Egypt's centre for beach fun is the South Sinai region on the Sinai Peninsula. Sharm el-Sheikh is a European-style resort full of luxury hotels and international restaurants. Dahab is a low-key beach town and budget traveller-friendly, and offers desert excursions and adventures on the sea.
Up the coast, between the port town of Nuweiba and the border town of Taba, are the bamboo hut retreats that offer a quiet sanctuary. Apart from scuba diving, snorkelling is also very popular and so are other water sports, such as free-diving, windsurfing, kitesurfing.
5 The Crop Circle In The Sand: Desert Breath
This massive work of modern art looks like a crop circle in the middle of the desert. Located near the Red Sea in El Gouna, Desert Breath is an impossibly immense land art installation dug into the sands of the Sahara desert by the D.A.ST. Arteam. Created in 1997, it’s still visible to visitors today - you can even see it in satellite images taken from Google Earth.
The art installation has two interlocking arms spiralling out of a common centre. One of the arms has vertical cones while the other has conical depressions, and the artwork covers a massive 100,000 square metres.
4 Explore Cairo
The atmospheric, narrow lanes of the capital's Islamic Cairo district are crammed full of mosques, madrassas (schools of learning), and monuments dating from the Fatimid through to the Mameluke eras.
The whole area is a muddle of roads and home to some of the most beautifully preserved architecture of the old Islamic empires. Visit Al-Azhar Mosque and the dazzling Sultan Hassan Mosque, and make sure you climb to the roof of the ancient medieval gate of Bab Zuweila for the best panoramas across the district.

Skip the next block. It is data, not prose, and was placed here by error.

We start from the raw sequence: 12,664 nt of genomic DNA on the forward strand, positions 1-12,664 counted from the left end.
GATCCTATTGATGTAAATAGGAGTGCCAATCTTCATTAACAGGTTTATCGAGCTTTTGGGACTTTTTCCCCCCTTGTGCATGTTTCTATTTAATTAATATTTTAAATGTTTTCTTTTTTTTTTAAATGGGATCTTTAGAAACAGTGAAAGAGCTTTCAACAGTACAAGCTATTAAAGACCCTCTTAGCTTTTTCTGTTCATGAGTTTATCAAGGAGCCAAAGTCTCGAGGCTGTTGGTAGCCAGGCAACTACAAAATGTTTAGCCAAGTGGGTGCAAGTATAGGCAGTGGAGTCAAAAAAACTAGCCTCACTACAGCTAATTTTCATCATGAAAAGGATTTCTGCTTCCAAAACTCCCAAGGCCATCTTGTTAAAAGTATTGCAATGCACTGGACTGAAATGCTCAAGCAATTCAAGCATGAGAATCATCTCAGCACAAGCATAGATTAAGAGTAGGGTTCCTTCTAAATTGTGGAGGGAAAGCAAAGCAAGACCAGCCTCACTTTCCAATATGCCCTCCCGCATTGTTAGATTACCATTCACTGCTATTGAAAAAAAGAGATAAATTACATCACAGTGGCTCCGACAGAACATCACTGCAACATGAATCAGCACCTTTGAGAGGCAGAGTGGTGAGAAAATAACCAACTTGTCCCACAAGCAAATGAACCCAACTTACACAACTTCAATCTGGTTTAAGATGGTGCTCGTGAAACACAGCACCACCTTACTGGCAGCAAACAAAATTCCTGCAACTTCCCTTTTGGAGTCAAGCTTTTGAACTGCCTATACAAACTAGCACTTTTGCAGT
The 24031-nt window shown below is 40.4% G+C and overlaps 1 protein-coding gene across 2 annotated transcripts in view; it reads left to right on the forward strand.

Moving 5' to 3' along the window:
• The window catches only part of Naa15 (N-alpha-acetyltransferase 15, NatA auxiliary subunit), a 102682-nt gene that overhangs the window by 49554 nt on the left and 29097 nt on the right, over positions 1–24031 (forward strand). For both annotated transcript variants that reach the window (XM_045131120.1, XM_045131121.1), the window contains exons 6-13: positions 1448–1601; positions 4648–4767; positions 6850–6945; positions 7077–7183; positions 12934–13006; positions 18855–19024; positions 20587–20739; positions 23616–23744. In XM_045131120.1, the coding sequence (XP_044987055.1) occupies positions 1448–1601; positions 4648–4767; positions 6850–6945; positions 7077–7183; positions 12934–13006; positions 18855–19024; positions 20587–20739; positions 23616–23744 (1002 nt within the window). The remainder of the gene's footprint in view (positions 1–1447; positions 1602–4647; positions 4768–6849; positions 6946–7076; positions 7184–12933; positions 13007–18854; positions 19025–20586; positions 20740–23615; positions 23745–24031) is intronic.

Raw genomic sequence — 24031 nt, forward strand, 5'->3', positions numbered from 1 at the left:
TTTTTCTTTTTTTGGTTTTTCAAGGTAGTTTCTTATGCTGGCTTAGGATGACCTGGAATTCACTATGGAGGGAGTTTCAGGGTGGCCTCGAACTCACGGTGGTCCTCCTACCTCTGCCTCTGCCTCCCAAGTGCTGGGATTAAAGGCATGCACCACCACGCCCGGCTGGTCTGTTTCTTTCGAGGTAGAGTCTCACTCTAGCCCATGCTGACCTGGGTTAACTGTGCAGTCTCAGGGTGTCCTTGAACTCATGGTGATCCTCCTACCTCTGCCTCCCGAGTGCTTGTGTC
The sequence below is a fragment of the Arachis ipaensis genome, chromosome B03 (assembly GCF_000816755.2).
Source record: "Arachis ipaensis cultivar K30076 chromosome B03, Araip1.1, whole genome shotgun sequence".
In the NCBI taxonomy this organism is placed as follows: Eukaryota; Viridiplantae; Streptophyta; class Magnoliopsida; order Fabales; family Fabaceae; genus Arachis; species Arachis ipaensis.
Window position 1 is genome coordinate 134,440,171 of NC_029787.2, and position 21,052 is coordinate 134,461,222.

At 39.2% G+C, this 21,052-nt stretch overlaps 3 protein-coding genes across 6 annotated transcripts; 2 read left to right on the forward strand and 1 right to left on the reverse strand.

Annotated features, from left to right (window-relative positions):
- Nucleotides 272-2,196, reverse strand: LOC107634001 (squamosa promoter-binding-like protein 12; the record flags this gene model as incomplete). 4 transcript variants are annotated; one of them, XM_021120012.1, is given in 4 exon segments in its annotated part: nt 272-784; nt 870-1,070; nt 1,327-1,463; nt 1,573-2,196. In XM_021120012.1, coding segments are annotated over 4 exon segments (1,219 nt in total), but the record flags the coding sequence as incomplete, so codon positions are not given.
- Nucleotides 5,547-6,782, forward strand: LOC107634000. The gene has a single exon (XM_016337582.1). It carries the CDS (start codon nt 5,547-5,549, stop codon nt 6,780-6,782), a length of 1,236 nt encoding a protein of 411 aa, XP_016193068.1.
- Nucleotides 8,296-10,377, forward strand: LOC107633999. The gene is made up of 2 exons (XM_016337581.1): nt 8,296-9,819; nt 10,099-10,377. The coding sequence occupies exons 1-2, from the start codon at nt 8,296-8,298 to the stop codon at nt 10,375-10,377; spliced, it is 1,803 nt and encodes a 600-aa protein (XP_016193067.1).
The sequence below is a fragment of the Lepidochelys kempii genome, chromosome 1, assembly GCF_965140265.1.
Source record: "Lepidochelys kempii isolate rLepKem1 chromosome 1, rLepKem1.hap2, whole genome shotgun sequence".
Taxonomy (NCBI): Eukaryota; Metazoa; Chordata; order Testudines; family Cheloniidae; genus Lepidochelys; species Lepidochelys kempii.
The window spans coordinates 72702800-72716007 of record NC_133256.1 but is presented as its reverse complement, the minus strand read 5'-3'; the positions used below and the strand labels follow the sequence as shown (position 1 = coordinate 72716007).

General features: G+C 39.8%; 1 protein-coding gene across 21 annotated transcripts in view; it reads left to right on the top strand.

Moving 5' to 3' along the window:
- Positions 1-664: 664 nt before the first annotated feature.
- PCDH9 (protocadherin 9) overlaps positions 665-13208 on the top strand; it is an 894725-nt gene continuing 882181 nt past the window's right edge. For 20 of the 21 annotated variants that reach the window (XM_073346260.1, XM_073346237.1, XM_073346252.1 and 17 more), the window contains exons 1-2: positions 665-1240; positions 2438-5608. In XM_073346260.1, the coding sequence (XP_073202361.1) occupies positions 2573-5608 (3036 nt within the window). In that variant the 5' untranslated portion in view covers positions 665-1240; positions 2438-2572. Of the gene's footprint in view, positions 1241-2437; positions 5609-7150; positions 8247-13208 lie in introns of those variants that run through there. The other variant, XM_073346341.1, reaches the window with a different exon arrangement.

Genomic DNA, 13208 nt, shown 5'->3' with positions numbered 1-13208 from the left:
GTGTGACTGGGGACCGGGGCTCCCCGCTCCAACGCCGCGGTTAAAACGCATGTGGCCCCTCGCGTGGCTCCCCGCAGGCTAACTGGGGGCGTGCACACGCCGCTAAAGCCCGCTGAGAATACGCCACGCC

3 Surf The Great Sand Sea
The Great Sand Sea of the eastern Sahara is aptly named. It's an unbroken mass of dunes the size of New Mexico, which borders Libya and Egypt and is home to not one living soul.
Parallel dune ridges run north-south for hundreds of miles, and anyone journeying here has to be exceptionally well prepared, as there's not a single well or water source in 150,000 square miles - making it extreme even by Saharan standards. An organised tour is definitely the safest way to visit this great dune field, which offers some of the best dune surfing in the world.
2 Visit El Fayoum
El Fayoum is one of the country’s oldest cities. It offers a wide range of interesting activities and is the ideal base camp for enjoying the Wadi El Rayan waterfalls, or camping in Wadi El Hetan, a Unesco World Heritage Site which is home to the earliest prehistoric whale fossils ever discovered.
Alternatively, from here you can go hiking in the Modawara Mountain, or visit the Tunis and Youssef El Sadik villages.
1 The City Of The Passed
Stretching for miles on the outskirts of Cairo, el-Arafa (the City of the Dead, as it’s known in English) is an ancient cemetery that has become a residential neighbourhood for some half a million people in Egypt.
Dating to the seventh century, el-Arafa’s tombs are inset in often ornate rooms that look like small houses, and the community now even boasts electricity, running water, a medical centre and post office.
As people moved out of agricultural centres, or were displaced by natural disasters, they took up residences in old mausoleums. In total, 500,000 people occupy the necropolis, filling the gaps around the final resting places of 7th century Egyptians.
References: britannica, nationalgeographic